A White Woman’s Perspective on the Aftermath of George Floyd’s Death
By now you’ve all heard about and likely seen the death- sorry– murder of George Floyd. It has all but consumed the internet.
We watched a man who was completely incapacitated cry for his mother. We watched him struggle to breathe. We watched him beg. And ultimately, we watched him die.
And now we are watching the United States erupt into a hellfire of rage and disbelief and outright desperation at an issue that is neither new nor quiet.
And so of course the internet has dismantled into a series of posts displaying the protest, the response, and the riots. Everywhere you look there are photos of the carnage and the violence. Our neighbours to the south have literally torched themselves in protest of the racial injustices and inequalities that continue to persist generation after generation.
It’s interesting to see people suddenly so fucking horrified at the blatant violence and looting. Where was that same horror at the everyday violence that people of colour face? Everybody seems to suddenly give a shit when physical things are being destroyed, but our fucks were all using vacation days when people of colour and other marginalized groups faced violent discrimination and hurdles just to be recognized as equal humans deserving of equal rights, or to simply exist. Think about your reaction to the violence that is erupting. Are you angry about it? Are you afraid for your well being? Now pretend that you have felt that discomfort and fear your entire life and try for a minute to understand the desperation that is the root cause of what you are seeing.
As a white woman, my perspective is this:
My perspective doesn’t get a fucking vote. It doesn’t get a seat at the table. I don’t get to decide what is appropriate and what is not. I don’t get to judge the response to systemic racism and violence against individual people of colour. I don’t get to say “well, you see, Barbara, if only they had just tried talking to their representatives and writing some nice letters explaining that it isn’t ok to kneel on a man’s neck until he dies.”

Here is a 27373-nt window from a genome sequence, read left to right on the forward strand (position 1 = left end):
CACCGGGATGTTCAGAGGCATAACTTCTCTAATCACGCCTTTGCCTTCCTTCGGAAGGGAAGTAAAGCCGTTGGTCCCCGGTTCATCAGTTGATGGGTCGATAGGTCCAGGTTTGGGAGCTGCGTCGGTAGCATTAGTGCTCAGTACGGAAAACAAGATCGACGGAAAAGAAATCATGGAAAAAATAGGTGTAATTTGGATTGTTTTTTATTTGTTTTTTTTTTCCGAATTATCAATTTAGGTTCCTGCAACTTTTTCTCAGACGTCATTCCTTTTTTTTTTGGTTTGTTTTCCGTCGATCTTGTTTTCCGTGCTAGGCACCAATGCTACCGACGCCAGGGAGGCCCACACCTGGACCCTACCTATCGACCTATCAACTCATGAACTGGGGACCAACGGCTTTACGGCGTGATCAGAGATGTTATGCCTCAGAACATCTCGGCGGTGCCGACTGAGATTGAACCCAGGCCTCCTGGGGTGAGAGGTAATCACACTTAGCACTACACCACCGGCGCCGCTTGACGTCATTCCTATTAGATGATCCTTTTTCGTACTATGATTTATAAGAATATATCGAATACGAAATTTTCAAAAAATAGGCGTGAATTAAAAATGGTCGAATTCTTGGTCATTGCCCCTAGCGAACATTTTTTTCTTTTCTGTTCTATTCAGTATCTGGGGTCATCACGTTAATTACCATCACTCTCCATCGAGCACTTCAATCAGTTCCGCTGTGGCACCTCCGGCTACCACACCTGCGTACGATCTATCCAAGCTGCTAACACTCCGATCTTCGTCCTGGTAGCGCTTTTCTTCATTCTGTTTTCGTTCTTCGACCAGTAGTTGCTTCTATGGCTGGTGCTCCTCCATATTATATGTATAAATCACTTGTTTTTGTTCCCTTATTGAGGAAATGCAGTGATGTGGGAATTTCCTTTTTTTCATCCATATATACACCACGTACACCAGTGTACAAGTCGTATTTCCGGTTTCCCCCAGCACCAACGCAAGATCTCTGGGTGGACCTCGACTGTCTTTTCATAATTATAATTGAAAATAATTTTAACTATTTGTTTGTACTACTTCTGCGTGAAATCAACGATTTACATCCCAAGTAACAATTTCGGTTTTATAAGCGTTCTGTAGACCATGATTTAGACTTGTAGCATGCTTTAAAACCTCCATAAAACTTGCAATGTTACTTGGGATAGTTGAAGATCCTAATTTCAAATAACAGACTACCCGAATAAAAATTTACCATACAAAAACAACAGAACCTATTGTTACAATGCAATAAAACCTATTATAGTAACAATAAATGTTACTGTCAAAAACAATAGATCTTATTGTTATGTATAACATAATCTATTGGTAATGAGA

My perspective isn’t really worth shit. If you aren’t living this as a person of colour, yours doesn’t really mean shit either.
I do know this. People of colour are damned if they do and damned if they don’t. They peacefully protest, they are met with rubber bullets, tear gas and riot gear. Public figures make a statement and they are accused of being unpatriotic and traitors. Folks beg for their lives, they get killed.
If you are a white person living in this world, you need to place your rage in the correct arena. If we had been half as interested in the social injustices occurring everyday as we are in the violent response to George Floyd’s death, we might have figured some of this out before anyone had to light the world on fire to get our fucking attention.
If we want to be allies, and we want to support or ignite change, we need stop *reacting* to the reactions of folks who are so desperate to be heard and take the time to hear them before they are screaming. If we want to be allies, we need to accept their experiences as truth and stop trying to invalidate their experience away.
Our perspective as white people should just be:
We should have listened before, but we hear you now.